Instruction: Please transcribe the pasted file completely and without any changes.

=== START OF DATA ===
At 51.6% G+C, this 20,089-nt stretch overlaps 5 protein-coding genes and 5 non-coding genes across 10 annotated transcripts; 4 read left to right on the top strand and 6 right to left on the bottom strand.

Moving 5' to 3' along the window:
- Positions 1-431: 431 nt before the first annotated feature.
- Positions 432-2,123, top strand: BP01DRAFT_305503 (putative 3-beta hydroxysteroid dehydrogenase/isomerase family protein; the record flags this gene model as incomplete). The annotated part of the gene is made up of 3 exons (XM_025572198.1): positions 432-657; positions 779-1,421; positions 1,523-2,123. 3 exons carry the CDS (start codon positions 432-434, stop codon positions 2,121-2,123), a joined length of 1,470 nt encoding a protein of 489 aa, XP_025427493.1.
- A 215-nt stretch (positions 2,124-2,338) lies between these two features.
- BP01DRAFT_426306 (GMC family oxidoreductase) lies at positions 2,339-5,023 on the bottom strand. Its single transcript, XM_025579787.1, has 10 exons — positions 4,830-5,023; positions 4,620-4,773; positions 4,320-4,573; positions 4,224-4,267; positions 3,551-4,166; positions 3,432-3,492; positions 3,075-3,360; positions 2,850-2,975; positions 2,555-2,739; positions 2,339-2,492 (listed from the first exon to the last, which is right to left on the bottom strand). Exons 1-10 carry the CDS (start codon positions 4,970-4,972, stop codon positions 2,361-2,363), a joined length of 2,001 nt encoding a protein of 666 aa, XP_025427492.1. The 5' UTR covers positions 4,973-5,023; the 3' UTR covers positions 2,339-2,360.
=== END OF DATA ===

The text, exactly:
At 51.6% G+C, this 20,089-nt stretch overlaps 5 protein-coding genes and 5 non-coding genes across 10 annotated transcripts; 4 read left to right on the top strand and 6 right to left on the bottom strand.

Moving 5' to 3' along the window:
- Positions 1-431: 431 nt before the first annotated feature.
- Positions 432-2,123, top strand: BP01DRAFT_305503 (putative 3-beta hydroxysteroid dehydrogenase/isomerase family protein; the record flags this gene model as incomplete). The annotated part of the gene is made up of 3 exons (XM_025572198.1): positions 432-657; positions 779-1,421; positions 1,523-2,123. 3 exons carry the CDS (start codon positions 432-434, stop codon positions 2,121-2,123), a joined length of 1,470 nt encoding a protein of 489 aa, XP_025427493.1.
- A 215-nt stretch (positions 2,124-2,338) lies between these two features.
- BP01DRAFT_426306 (GMC family oxidoreductase) lies at positions 2,339-5,023 on the bottom strand. Its single transcript, XM_025579787.1, has 10 exons — positions 4,830-5,023; positions 4,620-4,773; positions 4,320-4,573; positions 4,224-4,267; positions 3,551-4,166; positions 3,432-3,492; positions 3,075-3,360; positions 2,850-2,975; positions 2,555-2,739; positions 2,339-2,492 (listed from the first exon to the last, which is right to left on the bottom strand). Exons 1-10 carry the CDS (start codon positions 4,970-4,972, stop codon positions 2,361-2,363), a joined length of 2,001 nt encoding a protein of 666 aa, XP_025427492.1. The 5' UTR covers positions 4,973-5,023; the 3' UTR covers positions 2,339-2,360.